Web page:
Further we find that while a number of sages approached him in the mount Gandhamadana with inquiry concerning the manner in which the ultimate Reality can be known, Shandilya replied: "This science is very secret and ancient and this can be given only to true believers who are ardently devoted to their spiritual preceptors".
Shandilya's Bhakti Sutras are numbering all total one hundred only but within this compass he has given an unambiguous Doctrine of unalloyed Bhakti and demonstrates that jnana is like the loose flesh banging from the neck of a goat which is good for nothing. Bhakti is ahaituki: there is no precondition for obtaining Bhakti by a fallen soul. Bhakti is the natural characteristic of a freed soul; and be also agrees with Sri Narada that it is only when a jiva gets a chance, by dint of previous unknown Sukriti, to have satsanga - Bhakti gets manifested in the soul. Bhakti is transcendental process and Sri Nama Samkirtana is the best which brings ecstacy. He also touches on Raganuga-Bhakti but not to the extent as Sri Narada goes in his Bhakti Sutra. But he deals with the philosophy to a great extent.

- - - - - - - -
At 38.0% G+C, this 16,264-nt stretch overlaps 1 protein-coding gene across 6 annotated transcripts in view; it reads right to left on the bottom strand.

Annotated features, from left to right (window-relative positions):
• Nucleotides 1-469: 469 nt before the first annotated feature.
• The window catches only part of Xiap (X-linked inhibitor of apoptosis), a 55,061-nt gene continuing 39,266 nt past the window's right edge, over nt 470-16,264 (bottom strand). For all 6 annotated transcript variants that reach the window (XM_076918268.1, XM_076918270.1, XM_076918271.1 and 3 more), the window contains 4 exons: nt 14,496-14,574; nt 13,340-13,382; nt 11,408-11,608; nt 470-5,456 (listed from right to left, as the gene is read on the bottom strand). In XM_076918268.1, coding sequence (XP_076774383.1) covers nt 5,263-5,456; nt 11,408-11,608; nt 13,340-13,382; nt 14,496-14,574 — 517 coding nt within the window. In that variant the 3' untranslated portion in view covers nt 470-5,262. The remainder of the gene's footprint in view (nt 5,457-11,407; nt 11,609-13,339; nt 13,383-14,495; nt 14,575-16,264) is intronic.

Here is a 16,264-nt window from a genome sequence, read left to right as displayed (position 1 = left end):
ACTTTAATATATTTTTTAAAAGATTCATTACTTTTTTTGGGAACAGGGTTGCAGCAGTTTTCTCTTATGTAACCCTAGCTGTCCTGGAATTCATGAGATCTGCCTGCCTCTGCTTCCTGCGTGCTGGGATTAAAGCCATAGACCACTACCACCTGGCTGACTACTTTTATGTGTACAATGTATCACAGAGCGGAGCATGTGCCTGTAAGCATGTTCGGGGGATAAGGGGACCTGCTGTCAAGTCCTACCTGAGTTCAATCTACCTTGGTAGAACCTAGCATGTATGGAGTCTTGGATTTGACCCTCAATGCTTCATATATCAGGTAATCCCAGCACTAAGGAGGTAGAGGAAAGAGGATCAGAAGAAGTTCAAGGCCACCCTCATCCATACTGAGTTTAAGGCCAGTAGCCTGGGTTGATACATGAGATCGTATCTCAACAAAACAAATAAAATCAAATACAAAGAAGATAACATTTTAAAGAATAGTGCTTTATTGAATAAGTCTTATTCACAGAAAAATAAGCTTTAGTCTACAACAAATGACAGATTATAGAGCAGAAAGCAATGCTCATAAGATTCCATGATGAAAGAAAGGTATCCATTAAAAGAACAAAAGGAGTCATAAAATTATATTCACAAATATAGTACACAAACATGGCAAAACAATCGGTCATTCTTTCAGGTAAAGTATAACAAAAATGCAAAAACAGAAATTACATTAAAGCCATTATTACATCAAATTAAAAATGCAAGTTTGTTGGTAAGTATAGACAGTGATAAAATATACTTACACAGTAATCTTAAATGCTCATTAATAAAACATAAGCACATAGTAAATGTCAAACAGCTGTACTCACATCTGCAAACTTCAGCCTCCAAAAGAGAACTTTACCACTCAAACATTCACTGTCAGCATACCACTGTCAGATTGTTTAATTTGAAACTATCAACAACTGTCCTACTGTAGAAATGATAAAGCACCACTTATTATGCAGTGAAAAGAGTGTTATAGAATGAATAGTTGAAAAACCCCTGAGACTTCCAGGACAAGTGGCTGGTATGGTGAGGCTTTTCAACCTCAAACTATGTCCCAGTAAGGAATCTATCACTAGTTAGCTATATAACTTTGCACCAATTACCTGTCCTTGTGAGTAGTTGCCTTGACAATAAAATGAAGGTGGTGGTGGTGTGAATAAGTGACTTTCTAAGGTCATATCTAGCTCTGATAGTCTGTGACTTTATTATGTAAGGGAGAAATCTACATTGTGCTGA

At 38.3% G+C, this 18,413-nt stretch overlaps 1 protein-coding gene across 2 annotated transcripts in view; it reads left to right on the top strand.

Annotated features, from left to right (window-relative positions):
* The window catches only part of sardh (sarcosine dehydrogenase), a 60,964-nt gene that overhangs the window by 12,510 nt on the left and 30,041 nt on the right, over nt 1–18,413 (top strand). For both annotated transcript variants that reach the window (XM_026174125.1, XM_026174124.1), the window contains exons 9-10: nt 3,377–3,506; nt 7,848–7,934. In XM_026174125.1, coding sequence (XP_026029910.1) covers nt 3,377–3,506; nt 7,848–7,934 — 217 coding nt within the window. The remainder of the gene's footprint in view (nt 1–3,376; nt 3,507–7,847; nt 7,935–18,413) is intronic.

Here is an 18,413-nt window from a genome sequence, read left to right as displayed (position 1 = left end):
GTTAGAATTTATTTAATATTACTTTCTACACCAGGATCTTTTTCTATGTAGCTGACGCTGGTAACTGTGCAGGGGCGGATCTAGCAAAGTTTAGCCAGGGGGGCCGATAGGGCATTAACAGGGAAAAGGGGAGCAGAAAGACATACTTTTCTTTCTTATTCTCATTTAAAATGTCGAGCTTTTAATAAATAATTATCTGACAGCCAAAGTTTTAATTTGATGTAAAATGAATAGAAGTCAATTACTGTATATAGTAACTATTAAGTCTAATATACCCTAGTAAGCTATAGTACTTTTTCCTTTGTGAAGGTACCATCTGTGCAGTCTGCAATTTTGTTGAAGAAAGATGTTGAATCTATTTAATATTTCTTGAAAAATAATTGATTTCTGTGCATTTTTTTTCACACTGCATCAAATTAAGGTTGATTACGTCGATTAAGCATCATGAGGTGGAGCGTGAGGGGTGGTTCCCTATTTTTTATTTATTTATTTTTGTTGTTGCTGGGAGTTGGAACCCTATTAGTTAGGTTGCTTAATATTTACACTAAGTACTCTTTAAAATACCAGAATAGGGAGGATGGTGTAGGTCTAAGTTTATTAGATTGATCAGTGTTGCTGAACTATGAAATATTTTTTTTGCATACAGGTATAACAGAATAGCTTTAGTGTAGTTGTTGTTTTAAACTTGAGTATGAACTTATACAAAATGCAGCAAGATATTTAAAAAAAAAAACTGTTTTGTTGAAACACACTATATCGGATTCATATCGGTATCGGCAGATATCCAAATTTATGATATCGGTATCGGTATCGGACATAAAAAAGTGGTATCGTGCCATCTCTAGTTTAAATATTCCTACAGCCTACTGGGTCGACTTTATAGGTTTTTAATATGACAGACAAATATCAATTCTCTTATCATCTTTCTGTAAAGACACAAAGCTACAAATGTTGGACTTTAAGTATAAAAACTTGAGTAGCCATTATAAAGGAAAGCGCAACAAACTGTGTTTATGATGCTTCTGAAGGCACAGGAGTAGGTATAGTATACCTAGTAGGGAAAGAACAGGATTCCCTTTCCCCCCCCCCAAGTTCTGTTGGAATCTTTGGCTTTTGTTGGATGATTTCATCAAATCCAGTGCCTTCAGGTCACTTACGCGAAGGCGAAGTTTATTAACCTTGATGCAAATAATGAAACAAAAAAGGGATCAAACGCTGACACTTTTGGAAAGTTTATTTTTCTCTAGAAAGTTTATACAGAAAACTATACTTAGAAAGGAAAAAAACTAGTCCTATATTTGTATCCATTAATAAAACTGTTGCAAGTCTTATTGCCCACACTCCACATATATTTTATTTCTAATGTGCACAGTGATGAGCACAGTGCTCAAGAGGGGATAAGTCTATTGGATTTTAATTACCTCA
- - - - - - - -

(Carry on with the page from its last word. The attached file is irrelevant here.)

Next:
He begins with Athato - Bhakti Jijnasa: that is after commenting upon other Treatises he now takes delight to illustrate the philosophy, science and ontology of Bhakti where in the very first instant be says "Bhakti is the unshakable attachment to the Supreme Godhead and that is only the way for oneself becoming immortal, beatific and eternally blissful.' He says jnana is not indispensable for culturing Bhakti. At the dawn of Bhakti jnana itself is totally lost of its charm and significance. Sri Narada considered even batred or malice secondary (gauna) Bhakti when they help the remembrance of God; but Sri Shandilya says, even in such case hatred cannot be taken by any means as Bhakti because where there is no anurga there is no rasa, whereas Bhakti is Rasa. Jnana is not at all related to Bhakti because, jnana is acquired by one's own endeavour, but Bhakti is causeless and gets manifested on its own accord. Jnana is the Inductive Process and Bhakti is the Deductive Process. It is only Bhakti that makes one to realise God in His totality and absolutely it does not require any help from earlier Knowledge of God, When Bhakti is referred to other than the Supreme Godhead, it is perverse. Without becoming subjugated to Bhakti, jnana or yoga or karma cannot produce any real spiritual result. Shandilya further says: 'Even attainment of Samadhi or contemplation upon God is the secondary aspect of Bhakti, Attachment to a-sat is the gateway of life of transmigration whereas attachment to sat (saints-devotees) merits the highest spiritual reward and anuraga to uttamapurusha leads to Prema. If Bhakti is not the sin-qua-non of Vedanta Philosophy then Vedanta itself cannot have itslocus standi. The second Chapter begins with: 'the path of jnana and karma are to be followed till one's heart becomes untinted at the dawn of Shraddha. Jnana and Karma may be followed when they are subservient to Bhakti. Bhakti is the eternal unbreakable relationship of jiva-soul with Godhead that is established undisputedly by the Vedas as well as by the exalted Parama Bhagavata devotees.